Missing my home, helping those who lost it
Originally from Ukraine, Yana moved to Slovakia four years ago to study social work. Now, she works at the Blue Dot in Košice to support Ukrainians who were forced to flee the home that she misses.
As the orange rays of the setting sun hit the container that hosts the Blue Dot Hub in Košice, Slovakia, the people inside are still busy. Among them is Yana, a 21-year-old social worker from Zaporizhzhia, Ukraine. As she walks, she glances at a small group of Ukrainian children that joyfully play on the multi-coloured mat that covers half of the Blue Dot – a centre for refugee children and families coordinated by UNICEF, UNHCR, and the Slovak Humanitarian Council.
“I have a great relationship with many of the children,” she says, “but it’s not the same with everyone; every child comes with a different story. I remember one girl who, when she first got here, was frightened of everything. She used to spend all her time alone in a corner rather than with other kids in the playing area. Looking at her, I was almost frightened to approach her,” she recalls.
Yet, Yana didn’t give up. “I eventually just talked to her and listened to what she had to say. I tried to be her friend. It took time and some work, but after a couple of weeks she behaved like a completely different person: a smiling, talkative, cuddly little girl,” Yana concludes.
Supporting the Ukrainian community Yana misses
Yana was a social worker at heart even before she officially became one. She always liked helping others, including her family or friends, she says. Then, four years ago, she moved to Slovakia to study social work. When war broke out in her home country, she passed from student to volunteer, and after a couple of months, she got hired by the Slovak Humanitarian Council which, together with UNICEF and UNHCR, coordinates the Blue Dots in Košice and Michalovce in East Slovakia.
“As I came to Slovakia before the war, I live a quite normal life here – I have a roof above my head and meals on my table – I don’t share the same worries and issues as refugees, but I do know the city and the country, so I can help.” “I also miss Ukraine, my home, and my family, and the people that arrive at the Blue Dot are just like the ones I miss back home.”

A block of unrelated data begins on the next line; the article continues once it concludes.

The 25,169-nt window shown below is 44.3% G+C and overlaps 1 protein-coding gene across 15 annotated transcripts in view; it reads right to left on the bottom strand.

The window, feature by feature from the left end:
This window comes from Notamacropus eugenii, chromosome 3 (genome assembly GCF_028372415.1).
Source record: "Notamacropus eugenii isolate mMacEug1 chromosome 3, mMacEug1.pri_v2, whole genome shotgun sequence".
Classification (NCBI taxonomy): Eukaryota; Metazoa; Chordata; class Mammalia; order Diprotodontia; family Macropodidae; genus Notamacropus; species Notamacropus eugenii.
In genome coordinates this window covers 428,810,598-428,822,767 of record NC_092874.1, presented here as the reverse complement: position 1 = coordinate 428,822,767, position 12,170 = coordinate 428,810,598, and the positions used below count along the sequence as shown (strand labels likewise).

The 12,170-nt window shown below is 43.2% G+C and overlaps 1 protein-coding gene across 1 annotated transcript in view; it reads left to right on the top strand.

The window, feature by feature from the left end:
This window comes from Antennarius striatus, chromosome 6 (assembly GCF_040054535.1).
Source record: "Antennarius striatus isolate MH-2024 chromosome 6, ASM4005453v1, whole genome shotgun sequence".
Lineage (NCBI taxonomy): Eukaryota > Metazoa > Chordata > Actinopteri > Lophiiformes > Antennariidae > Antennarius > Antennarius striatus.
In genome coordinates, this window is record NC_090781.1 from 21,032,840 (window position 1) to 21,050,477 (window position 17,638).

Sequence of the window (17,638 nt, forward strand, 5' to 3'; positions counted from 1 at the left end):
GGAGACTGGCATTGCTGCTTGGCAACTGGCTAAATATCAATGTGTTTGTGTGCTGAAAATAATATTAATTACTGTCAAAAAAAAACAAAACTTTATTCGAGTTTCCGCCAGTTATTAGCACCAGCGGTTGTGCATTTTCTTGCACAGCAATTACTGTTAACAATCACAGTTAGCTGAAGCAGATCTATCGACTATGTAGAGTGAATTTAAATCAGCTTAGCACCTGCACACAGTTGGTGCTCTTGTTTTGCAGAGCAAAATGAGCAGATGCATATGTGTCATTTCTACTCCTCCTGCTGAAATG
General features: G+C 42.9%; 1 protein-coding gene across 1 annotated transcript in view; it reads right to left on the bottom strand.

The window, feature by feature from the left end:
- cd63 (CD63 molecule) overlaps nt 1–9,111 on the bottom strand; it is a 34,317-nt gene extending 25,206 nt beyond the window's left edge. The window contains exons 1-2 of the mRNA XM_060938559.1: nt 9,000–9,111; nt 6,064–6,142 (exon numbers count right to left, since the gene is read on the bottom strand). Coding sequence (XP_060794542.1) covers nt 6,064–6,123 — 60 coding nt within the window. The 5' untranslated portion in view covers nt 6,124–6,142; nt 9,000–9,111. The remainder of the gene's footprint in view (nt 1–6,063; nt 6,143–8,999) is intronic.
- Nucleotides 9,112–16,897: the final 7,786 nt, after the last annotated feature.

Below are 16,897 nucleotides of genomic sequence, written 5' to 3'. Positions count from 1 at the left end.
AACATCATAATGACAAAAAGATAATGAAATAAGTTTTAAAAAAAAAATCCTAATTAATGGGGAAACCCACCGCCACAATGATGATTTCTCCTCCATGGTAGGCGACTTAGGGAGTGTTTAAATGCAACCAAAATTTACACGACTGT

Help, then help some more
Yana’s job focuses on dialogue and case management. “Whenever a mother or child arrive here, I approach them and ask what they need,” she explains. “It’s a conversation: they tell me what’s wrong and I give them options based on their case and try to adapt each solution to the needs of every person.”
“Many ask about finding a place to stay, a school for their children, and about other basic necessities,” Yana continues. It’s not an easy job, “but when we manage to solve their problems it’s an amazing feeling. It actually makes me want to help more people,” she concludes.
The Blue Dot as a bridge for friendships
Social workers at the Blue Dot Safe Spaces for Ukrainian children and families support refugee children and their caregivers in getting what they need to live and integrate in their new communities. In addition, the Hubs also provide mental health and psychological support services, first aid, and help refugees dealing with bureaucracy or finding other public services when they need them.
But that’s not it. “Aside from the work we do, the Blue Dot also helps Ukrainian children and mothers socialize and integrate, both among each other and with Slovak people,” says Yana. “This is because Slovak mothers also come here for information sometimes, and when they do, they generally leave their children in the play area. This means that their children end up playing with Ukrainians and, for some, that was the first step towards a friendship that has been lasting ever since.”
Theory and practice
“Learning about social work while sitting on a desk is useful, theories are useful – but it’s all very different once you get to the field,” tells Yana. “Theory teaches you one approach, but everyone is different, with different experiences and emotions, which is why putting the theory into practice is challenging,” she continues. “Working in the Blue Dot taught me so much; I am glad to be here.”